x ← Some(10)
  y = x - 3
} yield x * y
$(2 + {
  val x = Some(10)
  x * 2
})
option.map(
  (x$1: Int) ⇒
    2 + x$1
)(option.map(
  (x$2: Int) ⇒
    x$2 * 2
)(Some(10)))
for {
  y ← for {
    x ← Some(10)
  } yield x * 2
} yield 2 + y

Context definition

Workflow context is defined with context macro that either takes a workflow instance as an argument, or a type constructor F[_], such that there is some workflow instance defined somewhere in the implicits scope.

The following examples are equivalent.

context[List] {
  $(List(2, 5) * List(3, 7))
}

context(list) {
  $(List(2, 5) * List(3, 7))
}

Macro $ takes workflow context from the closest context block. Alternatively, you can provide type constructor, whose workflow instance will be taken from the implicits scope.

$[List](List(2, 5) * List(3, 7))

That way, $ will disregard any enclosing context block and will work within Workflow[List] context.

Nested applications of context and $ can be replaced with workflow macro. You are encouraged to do so for complex blocks of code. You are discourage to use $ inside. workflow either takes a workflow instance as an argument, or a type constructor F[_] and rewrites the block of code in the same way as $.

workflow(list) { List(2, 5) * List(3, 7) }

There are plenty of built-in workflow instances in traits FunctorInstances, SemiIdiomInstances, IdiomInstances and MonadInstances. They are all mixed to the package object of scala.workflow, so once you have workflow._ imported, you get access to all of them. Alternatively, you can import just the macros import workflow.{context, workflow, $} and access workflow instances from Functor, SemiIdiom, Idiom and Monad objects.

Composing workflows

Any pair of functors, semi-idioms or idioms can be composed. That is, for any type constructors F[_] and G[_] one can build instances of Functor[F[G[_]]] and Functor[G[F[_]]] with instances of Functor[F] and Functor[G] (the same for semi-idioms and idioms).

The syntax for workflow composition is f $ g, where f and g are functor, semi-idiom or idiom instances of type constructors F[_] and G[_]. The result would be, correspondingly, functor, semi-idiom or idiom of type constructor F[G[_]].

context(list $ option) {
  $(List(Some(2), Some(3), None) * 10) should equal (List(Some(20), Some(30), None))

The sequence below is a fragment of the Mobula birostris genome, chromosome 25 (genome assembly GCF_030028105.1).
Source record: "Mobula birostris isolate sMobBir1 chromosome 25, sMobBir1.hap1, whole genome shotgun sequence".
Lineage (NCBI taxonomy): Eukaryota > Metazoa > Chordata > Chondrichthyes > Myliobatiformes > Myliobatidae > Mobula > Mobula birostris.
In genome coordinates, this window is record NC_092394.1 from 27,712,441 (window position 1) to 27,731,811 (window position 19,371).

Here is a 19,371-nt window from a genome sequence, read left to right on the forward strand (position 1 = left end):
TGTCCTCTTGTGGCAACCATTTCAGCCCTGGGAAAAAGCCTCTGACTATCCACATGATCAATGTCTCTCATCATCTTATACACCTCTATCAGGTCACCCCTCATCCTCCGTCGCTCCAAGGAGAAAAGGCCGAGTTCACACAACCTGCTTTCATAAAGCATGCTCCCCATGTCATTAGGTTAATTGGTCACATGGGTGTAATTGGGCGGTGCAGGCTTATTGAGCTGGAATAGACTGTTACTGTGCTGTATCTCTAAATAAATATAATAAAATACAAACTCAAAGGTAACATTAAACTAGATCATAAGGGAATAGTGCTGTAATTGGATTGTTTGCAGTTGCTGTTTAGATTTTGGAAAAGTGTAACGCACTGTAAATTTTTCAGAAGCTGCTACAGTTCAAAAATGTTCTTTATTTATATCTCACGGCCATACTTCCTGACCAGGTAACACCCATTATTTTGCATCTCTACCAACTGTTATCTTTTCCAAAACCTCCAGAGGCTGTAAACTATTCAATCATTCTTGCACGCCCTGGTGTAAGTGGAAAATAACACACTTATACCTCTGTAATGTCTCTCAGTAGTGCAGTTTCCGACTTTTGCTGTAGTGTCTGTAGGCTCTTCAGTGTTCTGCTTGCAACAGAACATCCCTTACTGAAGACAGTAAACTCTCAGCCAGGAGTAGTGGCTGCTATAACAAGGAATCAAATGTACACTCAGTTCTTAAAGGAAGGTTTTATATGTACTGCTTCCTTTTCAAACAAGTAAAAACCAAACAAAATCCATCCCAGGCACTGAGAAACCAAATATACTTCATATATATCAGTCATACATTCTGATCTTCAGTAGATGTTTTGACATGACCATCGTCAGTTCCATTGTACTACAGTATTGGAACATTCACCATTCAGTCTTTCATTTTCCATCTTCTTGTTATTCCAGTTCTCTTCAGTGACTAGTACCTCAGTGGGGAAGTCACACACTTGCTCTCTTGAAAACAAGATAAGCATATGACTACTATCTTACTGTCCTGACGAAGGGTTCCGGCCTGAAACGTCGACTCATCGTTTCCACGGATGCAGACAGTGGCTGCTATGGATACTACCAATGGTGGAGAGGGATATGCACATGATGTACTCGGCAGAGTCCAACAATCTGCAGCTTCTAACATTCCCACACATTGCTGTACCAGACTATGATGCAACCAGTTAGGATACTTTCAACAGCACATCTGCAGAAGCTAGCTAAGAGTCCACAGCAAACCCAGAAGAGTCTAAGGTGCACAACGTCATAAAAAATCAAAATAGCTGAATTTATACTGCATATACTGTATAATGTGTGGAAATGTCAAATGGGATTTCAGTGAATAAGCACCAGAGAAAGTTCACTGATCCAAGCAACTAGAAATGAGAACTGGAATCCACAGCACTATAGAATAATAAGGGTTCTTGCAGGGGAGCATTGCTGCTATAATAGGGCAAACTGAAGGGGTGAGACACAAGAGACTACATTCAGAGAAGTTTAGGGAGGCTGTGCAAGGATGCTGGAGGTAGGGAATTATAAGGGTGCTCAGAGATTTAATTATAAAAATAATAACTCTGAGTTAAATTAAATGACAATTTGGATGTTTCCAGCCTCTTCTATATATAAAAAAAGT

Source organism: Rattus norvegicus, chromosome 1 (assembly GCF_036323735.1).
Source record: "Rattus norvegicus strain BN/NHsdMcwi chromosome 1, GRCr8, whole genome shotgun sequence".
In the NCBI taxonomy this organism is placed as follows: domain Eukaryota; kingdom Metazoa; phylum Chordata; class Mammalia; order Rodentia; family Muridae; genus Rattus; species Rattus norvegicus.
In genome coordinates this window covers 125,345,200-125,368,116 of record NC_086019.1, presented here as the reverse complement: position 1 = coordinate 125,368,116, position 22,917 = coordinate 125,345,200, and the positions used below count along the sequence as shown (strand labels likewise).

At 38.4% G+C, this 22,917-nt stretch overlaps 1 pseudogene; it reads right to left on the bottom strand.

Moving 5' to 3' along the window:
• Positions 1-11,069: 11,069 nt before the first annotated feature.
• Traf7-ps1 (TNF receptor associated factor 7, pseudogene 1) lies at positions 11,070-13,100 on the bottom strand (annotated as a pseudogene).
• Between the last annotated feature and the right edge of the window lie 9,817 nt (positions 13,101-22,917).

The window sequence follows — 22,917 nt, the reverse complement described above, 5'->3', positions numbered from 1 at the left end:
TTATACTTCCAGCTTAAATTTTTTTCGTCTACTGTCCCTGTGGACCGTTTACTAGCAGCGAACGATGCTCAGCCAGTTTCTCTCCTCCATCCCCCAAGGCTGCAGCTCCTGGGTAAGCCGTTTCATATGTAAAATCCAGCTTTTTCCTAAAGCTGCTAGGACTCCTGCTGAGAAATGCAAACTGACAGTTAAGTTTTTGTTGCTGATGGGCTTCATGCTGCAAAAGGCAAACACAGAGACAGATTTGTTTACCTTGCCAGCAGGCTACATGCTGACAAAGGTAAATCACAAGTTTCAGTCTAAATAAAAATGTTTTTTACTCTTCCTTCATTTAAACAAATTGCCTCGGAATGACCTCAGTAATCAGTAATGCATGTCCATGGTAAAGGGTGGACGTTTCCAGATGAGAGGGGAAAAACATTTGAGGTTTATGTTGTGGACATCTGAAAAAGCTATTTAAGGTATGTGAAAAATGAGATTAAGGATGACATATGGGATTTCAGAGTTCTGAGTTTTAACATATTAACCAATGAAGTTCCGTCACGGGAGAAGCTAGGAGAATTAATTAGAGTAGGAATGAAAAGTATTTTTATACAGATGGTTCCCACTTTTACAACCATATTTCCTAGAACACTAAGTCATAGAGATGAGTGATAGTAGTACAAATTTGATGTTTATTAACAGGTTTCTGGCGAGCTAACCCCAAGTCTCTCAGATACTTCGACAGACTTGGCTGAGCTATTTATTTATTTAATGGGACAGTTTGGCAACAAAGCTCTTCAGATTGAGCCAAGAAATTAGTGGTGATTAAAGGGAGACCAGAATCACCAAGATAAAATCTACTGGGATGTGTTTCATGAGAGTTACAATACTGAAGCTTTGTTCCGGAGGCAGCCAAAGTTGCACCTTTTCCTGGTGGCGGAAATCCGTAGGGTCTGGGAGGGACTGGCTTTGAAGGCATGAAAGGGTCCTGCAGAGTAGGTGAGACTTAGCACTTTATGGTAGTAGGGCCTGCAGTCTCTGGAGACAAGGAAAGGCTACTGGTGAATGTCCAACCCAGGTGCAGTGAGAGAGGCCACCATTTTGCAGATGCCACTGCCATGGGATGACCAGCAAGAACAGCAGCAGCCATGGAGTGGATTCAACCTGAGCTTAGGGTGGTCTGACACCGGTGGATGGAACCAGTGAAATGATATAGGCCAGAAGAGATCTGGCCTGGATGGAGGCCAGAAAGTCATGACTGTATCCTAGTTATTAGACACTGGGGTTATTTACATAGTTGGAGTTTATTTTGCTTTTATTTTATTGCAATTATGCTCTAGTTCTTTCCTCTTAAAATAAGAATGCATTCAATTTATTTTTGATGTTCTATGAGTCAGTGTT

}

You can also combine workflows of different classes with the same syntax, the result workflow will implement the weaker interface of the two. For instance, map[String] $ option will implement Functor, because maps Functor is weaker than options Monad.

$ method has a counterpart method &, that produces G[F[_]] workflow instance. Naturally, f $ g = g & f.

Monads and semi-monads in general cannot be composed. Instead, some particular monads can provide their own specific implementation of $ or & method. However, even having, say, $ method defined, monad might not be able to define &. That is, Monad[F] can either construct Monad[F[G[_]] or Monad[G[F[_]]] with arbitrary Monad[G].

To capture this notion, Monad[F] can be extended to either LeftComposableMonad[F] or RightComposableMonad[F]. In the first case it is supposed to be able to produce Monad[F[G[_]]] and therefore implement $ method. In the second case it is supposed to be able to produce Monad[G[F[_]]] and therefore implement $ method.

For example, Option is right-composable, i.e. can implement def & [G[_]](g: Monad[G]): Monad[G[Option[_]]], whereas function monad R ⇒ _ is left-composable and can implement def $ [G[_]](g: Monad[G]): Monad[R ⇒ G[_]].

So, for monads f and g their composition f $ g will be a monad either when f is left-composable or g is right-composable or visa versa for &. When in the expression f $ g f is left-composable and g is right-composable, f's $ method will be used to construct a composition. When in the expression g & f f is left-composable and g is right-composable, g's & method will be used to construct a composition.

The same holds for semi-monads.

Check instances.scala to ensure, which monads are left or right composable and also composition specs for exact rules of composition of different workflow classes.

Methods $ and & are called monad transformer elsewhere, although separation of left and right composability is usually not introduced.

Examples

Evaluator for a language of expressions

Original paper by McBride and Patterson, that introduced idiom brackets, describes a simple evaluator for a language of expressions. Following that example, here's how it would look like here.